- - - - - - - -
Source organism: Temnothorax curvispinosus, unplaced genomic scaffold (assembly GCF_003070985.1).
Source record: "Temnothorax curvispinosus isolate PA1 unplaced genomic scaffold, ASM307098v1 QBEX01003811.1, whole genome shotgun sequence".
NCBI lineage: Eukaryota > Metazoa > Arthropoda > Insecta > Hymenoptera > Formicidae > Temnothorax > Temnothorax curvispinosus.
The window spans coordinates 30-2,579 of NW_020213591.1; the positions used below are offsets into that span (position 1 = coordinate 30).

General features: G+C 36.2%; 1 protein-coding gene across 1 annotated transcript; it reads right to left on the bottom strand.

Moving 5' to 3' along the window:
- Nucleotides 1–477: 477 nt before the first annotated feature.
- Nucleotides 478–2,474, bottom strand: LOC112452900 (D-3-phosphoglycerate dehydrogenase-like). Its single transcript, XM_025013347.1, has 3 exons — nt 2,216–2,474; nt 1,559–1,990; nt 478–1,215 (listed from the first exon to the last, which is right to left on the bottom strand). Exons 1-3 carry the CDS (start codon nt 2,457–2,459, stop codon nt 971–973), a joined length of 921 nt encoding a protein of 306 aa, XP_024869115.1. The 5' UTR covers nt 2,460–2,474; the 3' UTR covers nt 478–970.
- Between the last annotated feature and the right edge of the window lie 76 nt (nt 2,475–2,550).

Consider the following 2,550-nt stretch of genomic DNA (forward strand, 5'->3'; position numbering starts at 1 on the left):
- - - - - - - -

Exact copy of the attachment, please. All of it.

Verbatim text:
Source organism: Temnothorax curvispinosus, unplaced genomic scaffold (assembly GCF_003070985.1).
Source record: "Temnothorax curvispinosus isolate PA1 unplaced genomic scaffold, ASM307098v1 QBEX01003811.1, whole genome shotgun sequence".
NCBI lineage: Eukaryota > Metazoa > Arthropoda > Insecta > Hymenoptera > Formicidae > Temnothorax > Temnothorax curvispinosus.
The window spans coordinates 30-2,579 of NW_020213591.1; the positions used below are offsets into that span (position 1 = coordinate 30).

General features: G+C 36.2%; 1 protein-coding gene across 1 annotated transcript; it reads right to left on the bottom strand.

Moving 5' to 3' along the window:
- Nucleotides 1–477: 477 nt before the first annotated feature.
- Nucleotides 478–2,474, bottom strand: LOC112452900 (D-3-phosphoglycerate dehydrogenase-like). Its single transcript, XM_025013347.1, has 3 exons — nt 2,216–2,474; nt 1,559–1,990; nt 478–1,215 (listed from the first exon to the last, which is right to left on the bottom strand). Exons 1-3 carry the CDS (start codon nt 2,457–2,459, stop codon nt 971–973), a joined length of 921 nt encoding a protein of 306 aa, XP_024869115.1. The 5' UTR covers nt 2,460–2,474; the 3' UTR covers nt 478–970.
- Between the last annotated feature and the right edge of the window lie 76 nt (nt 2,475–2,550).

Consider the following 2,550-nt stretch of genomic DNA (forward strand, 5'->3'; position numbering starts at 1 on the left):